Amy Bucher graduated with a PhD from a psychology program that no longer exists, and that made her skill set unique in the post-grad world. She puts those skills to use at Mad*Pow, a design agency that improves peoples’ experiences with technology, services, organizations and each other.
“Mad*Pow leverages strategic design and the psychology of motivation to create innovative experiences and compelling digital solutions that are good for people and good for business.”
That is Mad*Pow’s mission statement, ripped right from their webpage. Mad*Pow employs medical doctors and all kinds of behaviour change design experts. But perhaps you would be surprised to learn that Mad*Pow’s behavior change experts come from a variety of training backgrounds. Currently, there is only one person on the team with a PhD in psychology!
That one person is Dr. Amy Bucher, the vice president of behaviour change design at Mad*Pow. Amy brings a unique skill set to her position, and took a rather unique path to get there. She started school at Harvard, doing an undergrad focused on social psychology. From there, she moved on to the University of Michigan at Ann Arbour for her Master’s and PhD in Psychology. Although that is the official title of her degree, it was achieved a little over a decade ago in a program that no longer exists.
It was called Organizational Psychology. It was not an Industrial/Organizational program of the type we see offered now, it was more as Amy describes it a “contextualized social psychology program”. That means that when she graduated she was more of a social psychologist, albeit one with a deep knowledge of workplaces and organizations.
Amy realized as she was nearing the end of her schooling that she did not want to go into academia. That track meant specialization, and she wanted to broaden her horizons rather than narrow her focus. She began to work with other researchers and learned many different research methods before graduation. She learned how to dive into information and deal in the “grey areas”. After all, research is always in progress.
That comfort with the “grey areas” has served her well at Mad*Pow, as often clients will ask Amy for definitive answers on how to tackle a problem. She is adept at explaining that while formative research can provide a direction, it can’t often come up with a concrete and foolproof series of steps to take to achieve an aim. It’s important to experiment with different approaches that are specific to the clients’ customers and their needs to figure out the best solution.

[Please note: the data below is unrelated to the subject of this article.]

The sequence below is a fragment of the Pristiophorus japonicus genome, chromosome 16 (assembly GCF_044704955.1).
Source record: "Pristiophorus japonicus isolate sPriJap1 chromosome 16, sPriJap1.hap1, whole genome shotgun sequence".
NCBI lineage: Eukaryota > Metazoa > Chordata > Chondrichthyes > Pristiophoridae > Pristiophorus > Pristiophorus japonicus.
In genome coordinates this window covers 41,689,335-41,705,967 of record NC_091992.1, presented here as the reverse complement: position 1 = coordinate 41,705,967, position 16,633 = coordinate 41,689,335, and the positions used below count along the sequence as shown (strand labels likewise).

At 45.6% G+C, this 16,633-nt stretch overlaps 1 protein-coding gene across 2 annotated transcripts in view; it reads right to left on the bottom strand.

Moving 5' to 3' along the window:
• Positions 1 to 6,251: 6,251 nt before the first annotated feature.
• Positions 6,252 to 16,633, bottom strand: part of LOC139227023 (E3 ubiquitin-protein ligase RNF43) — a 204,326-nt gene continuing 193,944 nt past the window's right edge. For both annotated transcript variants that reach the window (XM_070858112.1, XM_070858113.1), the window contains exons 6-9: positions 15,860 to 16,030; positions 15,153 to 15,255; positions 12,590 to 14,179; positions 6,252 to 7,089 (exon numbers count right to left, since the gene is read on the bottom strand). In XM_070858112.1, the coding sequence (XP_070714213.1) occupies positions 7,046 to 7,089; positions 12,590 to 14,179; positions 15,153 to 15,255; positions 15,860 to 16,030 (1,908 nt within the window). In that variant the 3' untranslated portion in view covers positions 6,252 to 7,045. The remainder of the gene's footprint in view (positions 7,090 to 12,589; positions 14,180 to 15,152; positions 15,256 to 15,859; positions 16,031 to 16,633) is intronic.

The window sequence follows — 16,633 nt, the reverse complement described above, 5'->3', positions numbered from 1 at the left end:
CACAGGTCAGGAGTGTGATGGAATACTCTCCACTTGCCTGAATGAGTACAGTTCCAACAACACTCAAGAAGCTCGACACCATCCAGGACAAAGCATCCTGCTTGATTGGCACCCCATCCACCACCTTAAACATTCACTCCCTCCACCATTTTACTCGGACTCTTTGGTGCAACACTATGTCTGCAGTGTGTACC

Her desire to broaden her scope is also an asset, as Amy thrives on having a variety of projects and problems to work through. She likes being exposed to new things. She says,
“Right now, I’m leading a project to understand what people with a rare genetic condition might be looking for from an online portal to support their condition management. So we’ve designed moderator guides, recruited people with this condition, and recruited people who serve those with this condition to conduct interviews. We’ll be creating output reports with insights from that research, doing a workshop with the client that we will also design, then translating all the insights from the research into designs for this portal.”
Amy says that before starting this project, she had never heard of this particular genetic condition before (it is very rare). Now she’s had the opportunity to learn quite a bit about it and understand more about the day-to-day lives of the people who live with it.
“I feel excited by this type of new knowledge that I don’t think I’d encounter in any other way.”
She’s also excited at the prospect of some new colleagues. There are many different types of researchers at Mad*Pow (which further helps Amy broaden her horizons as she learns from them), but soon there will likely be a few more psychology grads joining the fold. As Amy says, there are now many great opportunities outside academia for graduating researchers. And working alongside Amy seems like a pretty great opportunity.